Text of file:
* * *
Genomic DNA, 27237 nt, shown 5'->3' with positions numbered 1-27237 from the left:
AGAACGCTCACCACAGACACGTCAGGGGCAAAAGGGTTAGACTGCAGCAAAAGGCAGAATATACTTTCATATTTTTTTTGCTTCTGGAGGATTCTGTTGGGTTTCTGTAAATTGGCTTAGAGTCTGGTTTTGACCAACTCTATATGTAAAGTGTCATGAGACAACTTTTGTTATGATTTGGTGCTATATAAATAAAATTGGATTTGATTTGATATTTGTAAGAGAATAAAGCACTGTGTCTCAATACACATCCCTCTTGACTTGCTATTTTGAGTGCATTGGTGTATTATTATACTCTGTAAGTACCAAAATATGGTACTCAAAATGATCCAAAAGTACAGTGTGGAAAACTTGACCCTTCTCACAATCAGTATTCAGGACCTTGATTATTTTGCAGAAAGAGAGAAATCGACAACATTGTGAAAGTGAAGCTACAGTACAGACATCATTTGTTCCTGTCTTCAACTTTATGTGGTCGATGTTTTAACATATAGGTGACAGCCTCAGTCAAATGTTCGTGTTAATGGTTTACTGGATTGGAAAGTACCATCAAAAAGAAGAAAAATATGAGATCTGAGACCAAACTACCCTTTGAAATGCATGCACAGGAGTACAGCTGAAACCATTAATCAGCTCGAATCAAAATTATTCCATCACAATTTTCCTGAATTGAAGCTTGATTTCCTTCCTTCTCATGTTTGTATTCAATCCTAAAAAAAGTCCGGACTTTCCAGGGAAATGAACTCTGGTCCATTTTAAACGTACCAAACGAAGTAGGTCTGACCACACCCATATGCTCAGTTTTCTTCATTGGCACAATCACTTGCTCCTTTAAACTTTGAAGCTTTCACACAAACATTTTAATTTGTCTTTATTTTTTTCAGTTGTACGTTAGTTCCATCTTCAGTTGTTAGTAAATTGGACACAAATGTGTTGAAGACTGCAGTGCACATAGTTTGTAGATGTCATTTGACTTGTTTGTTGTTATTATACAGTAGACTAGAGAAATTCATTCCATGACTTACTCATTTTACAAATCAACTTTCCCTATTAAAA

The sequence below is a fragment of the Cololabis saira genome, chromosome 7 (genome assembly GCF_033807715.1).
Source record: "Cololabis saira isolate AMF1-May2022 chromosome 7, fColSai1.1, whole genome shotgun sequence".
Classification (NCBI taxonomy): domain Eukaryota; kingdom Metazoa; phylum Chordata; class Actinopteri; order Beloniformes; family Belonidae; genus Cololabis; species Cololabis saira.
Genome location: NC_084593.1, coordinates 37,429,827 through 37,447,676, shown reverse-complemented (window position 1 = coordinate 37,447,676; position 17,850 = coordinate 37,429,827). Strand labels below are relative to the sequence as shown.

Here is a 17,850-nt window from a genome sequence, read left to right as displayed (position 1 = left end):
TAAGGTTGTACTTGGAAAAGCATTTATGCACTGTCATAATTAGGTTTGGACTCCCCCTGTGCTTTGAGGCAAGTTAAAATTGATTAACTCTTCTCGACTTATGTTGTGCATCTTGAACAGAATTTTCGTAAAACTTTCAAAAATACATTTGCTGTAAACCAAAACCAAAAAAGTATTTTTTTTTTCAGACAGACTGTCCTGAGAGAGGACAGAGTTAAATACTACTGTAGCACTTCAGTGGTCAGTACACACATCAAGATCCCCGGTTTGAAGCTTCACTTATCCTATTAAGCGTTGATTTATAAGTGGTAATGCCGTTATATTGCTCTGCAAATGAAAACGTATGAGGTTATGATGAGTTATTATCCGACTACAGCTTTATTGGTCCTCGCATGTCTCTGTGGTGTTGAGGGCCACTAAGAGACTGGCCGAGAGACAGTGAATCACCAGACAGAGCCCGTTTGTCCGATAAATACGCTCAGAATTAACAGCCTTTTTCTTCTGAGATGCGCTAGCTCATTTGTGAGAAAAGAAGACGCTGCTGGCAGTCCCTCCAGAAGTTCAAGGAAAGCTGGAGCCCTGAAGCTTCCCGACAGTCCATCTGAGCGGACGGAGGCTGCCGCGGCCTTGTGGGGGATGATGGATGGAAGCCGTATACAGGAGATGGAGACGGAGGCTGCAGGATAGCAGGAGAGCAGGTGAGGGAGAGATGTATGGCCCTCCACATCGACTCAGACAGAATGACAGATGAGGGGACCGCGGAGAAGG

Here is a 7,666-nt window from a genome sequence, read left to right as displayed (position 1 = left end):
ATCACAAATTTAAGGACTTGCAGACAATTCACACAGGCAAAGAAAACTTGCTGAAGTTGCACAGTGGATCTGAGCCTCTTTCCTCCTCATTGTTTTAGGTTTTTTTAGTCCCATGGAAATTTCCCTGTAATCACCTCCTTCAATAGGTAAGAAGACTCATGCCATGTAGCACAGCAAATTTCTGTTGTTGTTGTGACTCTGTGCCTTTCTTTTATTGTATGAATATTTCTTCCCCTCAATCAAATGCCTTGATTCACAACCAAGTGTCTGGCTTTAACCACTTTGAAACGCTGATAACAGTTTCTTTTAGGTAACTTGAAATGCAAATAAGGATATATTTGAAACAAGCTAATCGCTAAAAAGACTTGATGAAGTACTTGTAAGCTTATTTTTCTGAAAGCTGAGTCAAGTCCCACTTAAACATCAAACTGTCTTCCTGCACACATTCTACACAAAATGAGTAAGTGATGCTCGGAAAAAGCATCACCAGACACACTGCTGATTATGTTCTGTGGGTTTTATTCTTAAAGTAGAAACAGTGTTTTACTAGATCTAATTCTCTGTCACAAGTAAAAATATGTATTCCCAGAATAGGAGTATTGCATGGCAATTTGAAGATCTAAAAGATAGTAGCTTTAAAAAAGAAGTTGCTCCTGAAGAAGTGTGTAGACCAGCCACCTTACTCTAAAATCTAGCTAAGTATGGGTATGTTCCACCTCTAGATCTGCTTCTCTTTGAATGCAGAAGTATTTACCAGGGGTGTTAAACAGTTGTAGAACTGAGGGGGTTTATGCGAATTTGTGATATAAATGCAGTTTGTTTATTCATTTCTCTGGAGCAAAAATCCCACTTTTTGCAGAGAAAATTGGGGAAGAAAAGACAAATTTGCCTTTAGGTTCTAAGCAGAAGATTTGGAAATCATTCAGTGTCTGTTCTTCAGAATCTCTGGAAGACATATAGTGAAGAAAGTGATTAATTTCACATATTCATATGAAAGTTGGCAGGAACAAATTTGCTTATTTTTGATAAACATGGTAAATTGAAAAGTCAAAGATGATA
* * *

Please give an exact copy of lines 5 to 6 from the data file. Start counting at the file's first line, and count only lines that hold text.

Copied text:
Classification (NCBI taxonomy): domain Eukaryota; kingdom Metazoa; phylum Chordata; class Actinopteri; order Beloniformes; family Belonidae; genus Cololabis; species Cololabis saira.
Genome location: NC_084593.1, coordinates 37,429,827 through 37,447,676, shown reverse-complemented (window position 1 = coordinate 37,447,676; position 17,850 = coordinate 37,429,827). Strand labels below are relative to the sequence as shown.